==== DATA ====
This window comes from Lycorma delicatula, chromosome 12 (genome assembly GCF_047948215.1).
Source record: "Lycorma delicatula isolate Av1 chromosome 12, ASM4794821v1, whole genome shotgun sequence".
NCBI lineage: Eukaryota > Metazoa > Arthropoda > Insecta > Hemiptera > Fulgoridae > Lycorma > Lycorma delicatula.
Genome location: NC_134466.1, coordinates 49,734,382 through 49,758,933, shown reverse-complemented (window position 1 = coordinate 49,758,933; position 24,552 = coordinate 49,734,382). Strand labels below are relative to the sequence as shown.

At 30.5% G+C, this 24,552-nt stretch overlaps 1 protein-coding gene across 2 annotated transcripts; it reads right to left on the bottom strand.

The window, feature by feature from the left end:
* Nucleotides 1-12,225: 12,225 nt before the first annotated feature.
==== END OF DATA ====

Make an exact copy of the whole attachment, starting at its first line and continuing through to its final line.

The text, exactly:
This window comes from Lycorma delicatula, chromosome 12 (genome assembly GCF_047948215.1).
Source record: "Lycorma delicatula isolate Av1 chromosome 12, ASM4794821v1, whole genome shotgun sequence".
NCBI lineage: Eukaryota > Metazoa > Arthropoda > Insecta > Hemiptera > Fulgoridae > Lycorma > Lycorma delicatula.
Genome location: NC_134466.1, coordinates 49,734,382 through 49,758,933, shown reverse-complemented (window position 1 = coordinate 49,758,933; position 24,552 = coordinate 49,734,382). Strand labels below are relative to the sequence as shown.

At 30.5% G+C, this 24,552-nt stretch overlaps 1 protein-coding gene across 2 annotated transcripts; it reads right to left on the bottom strand.

The window, feature by feature from the left end:
* Nucleotides 1-12,225: 12,225 nt before the first annotated feature.